Adding a teaspoon of salt per gallon of water in a water change (where live plants are not present) can make a substantial difference in dealing with ammonia. By doing so, you will ease the stress from the water change on the fish and stimulate the production of a healthy, productive slime coating. The salt dose will not harm fish lacking scales. The best salt to use is table salt or sea salt. Iodized salt, also being harmless to fish, may be used, but there is popular belief that the Iodine can stun the beneficial bacteria residing in your filter. When doing daily, massive water changes, make sure the pH is not fluctuating significantly with each change. When treating the water, suspend or reduce feeding. Moreover, you should switch to Cheerios or another non-protein cereal. If you have a well, the pH of the water from it is either extremely low or extremely high, depending on where you live. Well water is known to come from a source with a very low oxygen level, or high levels of undesirable gasses and dissolved compounds.

     Zeolites, exhaustible clay resin that binds to ammonia from water, is another known ammonia treatment. This treatment works by measuring the ammonia in a pond at first, then recharging the Zeolites after. Once the ammonia returns after employing the Zeolites, it is time to recharge again. Even in stable systems, they should be used for no more than three to four weeks without recharging. Moreover, they can be recharged in a stiff saltwater solution (2-3%). If you are using salt for another purpose in your pond, you must remove the Zeolites. When exposed to salt, Zeolites dump their accumulated ammonia back into circulation. To actually recharge the Zeolites, fill a five-gallon bucket and put forty to fifty tablespoons of salt in it. After this, soak the Zeolites overnight and re-use the saltwater over and over for this. Zeolites will not starve your filter.

     If you are considering using a water conditioner to solve your ammonia problem, be cautious in your decision. For instance, there is a synthetic agent that coats fish with a protective coating that may be harmful to the fish. Until it is reformulated, it is likely that it may make a fish sicker than it already is. The compound, for example, will coat the fish’s gills if it already has serious parasitic or chemical gill damage. This can complicate respiration, since the gills were not functioning to begin with. Some conditioners are sold to bind ammonia. A few of these use aldehydes to solve this issue: however, aldeyhdes can accumulate and become caustic to fish if no ammonias are actually present. Although they are useful, they should be used only sparingly and judiciously.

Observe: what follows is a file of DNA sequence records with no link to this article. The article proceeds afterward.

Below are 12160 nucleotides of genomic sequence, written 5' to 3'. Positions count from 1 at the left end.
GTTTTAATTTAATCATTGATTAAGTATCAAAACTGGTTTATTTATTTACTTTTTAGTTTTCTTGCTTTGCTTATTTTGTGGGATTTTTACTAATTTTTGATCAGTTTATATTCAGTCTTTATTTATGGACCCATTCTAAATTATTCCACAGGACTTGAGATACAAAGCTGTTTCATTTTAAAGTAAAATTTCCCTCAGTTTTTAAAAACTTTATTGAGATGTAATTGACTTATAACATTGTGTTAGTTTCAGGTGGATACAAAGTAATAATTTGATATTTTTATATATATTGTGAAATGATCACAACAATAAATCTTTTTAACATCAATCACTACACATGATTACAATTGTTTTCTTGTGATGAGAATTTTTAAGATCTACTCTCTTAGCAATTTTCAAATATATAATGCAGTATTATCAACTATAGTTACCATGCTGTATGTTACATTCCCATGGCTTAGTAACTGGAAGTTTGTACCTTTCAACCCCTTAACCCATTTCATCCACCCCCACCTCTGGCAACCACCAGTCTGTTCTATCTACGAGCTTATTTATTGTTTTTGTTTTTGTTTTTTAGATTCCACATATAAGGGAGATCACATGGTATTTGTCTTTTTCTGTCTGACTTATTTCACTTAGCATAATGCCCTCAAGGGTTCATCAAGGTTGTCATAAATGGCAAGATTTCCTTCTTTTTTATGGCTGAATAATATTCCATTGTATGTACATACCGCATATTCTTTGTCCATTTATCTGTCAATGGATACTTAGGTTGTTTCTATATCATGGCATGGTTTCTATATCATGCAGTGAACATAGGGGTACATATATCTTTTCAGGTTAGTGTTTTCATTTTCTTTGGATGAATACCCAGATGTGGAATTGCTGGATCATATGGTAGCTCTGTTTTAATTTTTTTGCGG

Sources: "Ammonia in Fish Ponds Is Deadly to Fish. Pond Filters Remove It." Water Gardens, Fish Ponds: Build & Care for a Garden FishPond. Web. 03 Mar. 2011. . Johnson, Erik L. "Ammonia: Most Common Killer of New Fish." Koi Vet. Web. 3 Mar. 2011. . Johnson, Erik L. "Koi, Goldfish & Pond Health Ammonia & Koi Health - Ammonia or Ammonium - Measuring This Silent Killer." Koi, Goldfish & Pond Health In Twenty Steps. Web. 03 Mar. 2011.

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1 comment:

  1. Thank you for sharing information about ammonia removal. Municipal wastewater treatment poses two key challenges: nitrogen pollution and waste sludge disposal.